Progeria: Symptoms, Causes, Risks, and Treatment
Hutchinson-Gilford Progeria Syndrome is commonly referred to as Progeria or HGPS. It is a genetic condition that occurs in 1 of every 4 to 8 million newborns and manifests itself physically in children as rapid aging. The most common type is known as Hutchinson-Gilford Progeria Syndrome.
What are the symptoms?
Children with progeria do not begin showing symptoms until around 18-24 months; typically they are born looking healthy.
- Stiffness of joints
- Growth failure
- Aged-looking skin
- Loss of body fat and hair
- Hip dislocation
- Cardiovascular (heart) disease and stroke
- Generalized atherosclerosis
It is fatal and typically causes death by heart disease around the age of fourteen. However, lifespan can range widely, from 8-21 years.
Who is at risk?
Progeria does not occur because the mother or father has a genetic predisposition for the disorder. Instead, it is caused by a new mutation at the time of conception. This is the reason the rate of the condition is spread fairly equally between all genders and ethnicities. The odds of your child being born with progeria are approximately 1 in 4-8 million.
Generally speaking, there is no way to pass this disorder along, since the mutation is spontaneous. However, having one child with progeria increases the risk of having another with the disorder by 2-3%.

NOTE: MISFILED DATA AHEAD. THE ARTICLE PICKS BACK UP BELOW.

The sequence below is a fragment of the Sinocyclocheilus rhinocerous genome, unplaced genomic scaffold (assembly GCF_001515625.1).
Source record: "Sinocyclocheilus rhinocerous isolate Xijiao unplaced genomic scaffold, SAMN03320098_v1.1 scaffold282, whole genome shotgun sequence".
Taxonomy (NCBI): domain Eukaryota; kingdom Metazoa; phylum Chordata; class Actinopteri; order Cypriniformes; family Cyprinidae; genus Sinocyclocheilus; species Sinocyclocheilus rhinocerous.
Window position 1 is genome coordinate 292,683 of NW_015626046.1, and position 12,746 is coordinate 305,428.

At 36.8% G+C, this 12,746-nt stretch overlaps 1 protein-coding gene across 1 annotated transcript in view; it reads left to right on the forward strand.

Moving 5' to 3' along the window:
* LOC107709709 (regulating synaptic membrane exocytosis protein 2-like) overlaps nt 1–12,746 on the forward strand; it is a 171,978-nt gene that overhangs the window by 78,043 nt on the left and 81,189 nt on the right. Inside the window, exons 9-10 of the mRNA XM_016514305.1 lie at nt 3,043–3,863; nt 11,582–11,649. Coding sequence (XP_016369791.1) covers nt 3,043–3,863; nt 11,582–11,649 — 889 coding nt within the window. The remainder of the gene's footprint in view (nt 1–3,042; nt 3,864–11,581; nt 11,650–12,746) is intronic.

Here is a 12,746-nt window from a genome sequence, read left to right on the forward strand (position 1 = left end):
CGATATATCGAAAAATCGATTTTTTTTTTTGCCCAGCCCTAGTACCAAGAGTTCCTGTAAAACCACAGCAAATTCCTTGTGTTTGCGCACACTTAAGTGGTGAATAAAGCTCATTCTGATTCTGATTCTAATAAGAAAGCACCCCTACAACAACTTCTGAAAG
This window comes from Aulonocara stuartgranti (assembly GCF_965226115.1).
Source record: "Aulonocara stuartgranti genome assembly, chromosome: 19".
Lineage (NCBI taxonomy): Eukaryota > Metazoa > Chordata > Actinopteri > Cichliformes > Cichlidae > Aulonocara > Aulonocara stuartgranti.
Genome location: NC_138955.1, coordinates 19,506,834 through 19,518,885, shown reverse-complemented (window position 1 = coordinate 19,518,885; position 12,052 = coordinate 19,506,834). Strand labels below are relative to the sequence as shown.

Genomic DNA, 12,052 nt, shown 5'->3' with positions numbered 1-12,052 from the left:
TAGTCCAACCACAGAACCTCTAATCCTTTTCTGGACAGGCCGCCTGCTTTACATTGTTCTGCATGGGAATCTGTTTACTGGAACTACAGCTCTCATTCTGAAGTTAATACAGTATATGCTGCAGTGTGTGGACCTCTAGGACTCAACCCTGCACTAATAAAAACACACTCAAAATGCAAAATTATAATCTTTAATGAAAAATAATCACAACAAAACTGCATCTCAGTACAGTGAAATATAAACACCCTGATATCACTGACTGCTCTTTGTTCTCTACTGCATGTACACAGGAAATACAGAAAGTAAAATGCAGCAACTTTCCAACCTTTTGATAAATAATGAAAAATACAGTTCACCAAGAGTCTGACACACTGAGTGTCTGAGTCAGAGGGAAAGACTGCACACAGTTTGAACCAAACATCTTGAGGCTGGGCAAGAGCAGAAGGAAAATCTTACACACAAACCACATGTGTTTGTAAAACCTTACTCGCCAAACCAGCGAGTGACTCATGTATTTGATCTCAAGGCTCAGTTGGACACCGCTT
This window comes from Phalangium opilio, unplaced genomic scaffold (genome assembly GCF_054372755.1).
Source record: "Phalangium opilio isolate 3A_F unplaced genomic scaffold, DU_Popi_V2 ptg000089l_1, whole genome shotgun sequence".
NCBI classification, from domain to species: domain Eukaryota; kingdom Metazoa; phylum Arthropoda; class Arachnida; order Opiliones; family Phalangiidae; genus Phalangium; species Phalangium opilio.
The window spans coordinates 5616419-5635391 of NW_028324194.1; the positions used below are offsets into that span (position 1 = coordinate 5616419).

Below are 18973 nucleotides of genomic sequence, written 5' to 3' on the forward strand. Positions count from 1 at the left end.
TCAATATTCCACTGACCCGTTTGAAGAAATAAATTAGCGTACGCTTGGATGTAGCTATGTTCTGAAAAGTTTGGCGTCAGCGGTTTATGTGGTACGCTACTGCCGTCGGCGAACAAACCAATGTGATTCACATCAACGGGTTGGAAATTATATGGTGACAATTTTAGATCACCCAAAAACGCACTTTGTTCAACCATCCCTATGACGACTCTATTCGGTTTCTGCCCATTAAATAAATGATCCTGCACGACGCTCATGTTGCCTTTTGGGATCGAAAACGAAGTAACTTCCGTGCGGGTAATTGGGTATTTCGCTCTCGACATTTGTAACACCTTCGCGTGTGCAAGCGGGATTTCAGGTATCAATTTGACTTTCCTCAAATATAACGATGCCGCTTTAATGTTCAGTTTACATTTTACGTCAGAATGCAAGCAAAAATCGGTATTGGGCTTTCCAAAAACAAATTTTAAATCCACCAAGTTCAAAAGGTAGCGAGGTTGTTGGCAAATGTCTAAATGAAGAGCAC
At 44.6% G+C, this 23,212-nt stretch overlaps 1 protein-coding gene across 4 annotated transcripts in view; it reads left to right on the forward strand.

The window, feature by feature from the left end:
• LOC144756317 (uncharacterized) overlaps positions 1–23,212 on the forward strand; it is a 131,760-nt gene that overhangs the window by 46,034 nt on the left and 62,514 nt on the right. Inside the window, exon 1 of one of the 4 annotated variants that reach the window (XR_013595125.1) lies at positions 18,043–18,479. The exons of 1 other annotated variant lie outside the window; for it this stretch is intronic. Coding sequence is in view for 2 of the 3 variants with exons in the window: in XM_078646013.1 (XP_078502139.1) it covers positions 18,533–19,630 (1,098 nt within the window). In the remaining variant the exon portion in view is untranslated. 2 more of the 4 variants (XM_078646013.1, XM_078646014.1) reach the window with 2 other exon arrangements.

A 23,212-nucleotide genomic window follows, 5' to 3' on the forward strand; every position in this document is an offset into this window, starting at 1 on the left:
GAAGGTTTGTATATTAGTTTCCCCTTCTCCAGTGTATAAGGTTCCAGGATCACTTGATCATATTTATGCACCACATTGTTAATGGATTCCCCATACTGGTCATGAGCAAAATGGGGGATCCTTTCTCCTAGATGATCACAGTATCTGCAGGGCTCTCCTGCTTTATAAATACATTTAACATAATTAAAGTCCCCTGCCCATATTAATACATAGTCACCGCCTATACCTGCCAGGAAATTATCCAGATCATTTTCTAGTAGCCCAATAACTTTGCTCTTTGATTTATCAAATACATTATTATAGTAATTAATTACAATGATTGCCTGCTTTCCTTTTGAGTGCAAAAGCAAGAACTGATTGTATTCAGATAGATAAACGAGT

The disorder is not regularly tested for, as it is extremely rare, and there is no genetic link — when tested it is done through amniocentesis. Other progeroid syndromes include Werner’s syndrome, also known as “adult Progeria” which does not have an onset until the late teen years, with a life span into the 40s and 50s, and mandibulofacial dysplasia. There are also other progeroid diseases that are so rare they do not have formal names. Some of these are found on the LMNA gene.
Are there treatments to help children with progeria?
Once diagnosed, children can achieve a fair quality of life with the right care. Worthwhile treatment would address the major physical issues associated with the disorder. For more information, visit the Progeria Research Foundation online or by phone (978) 535-2594.
Compiled using information from the following sources:
The Progeria Research Foundation, https://www.progeriaresearch.org/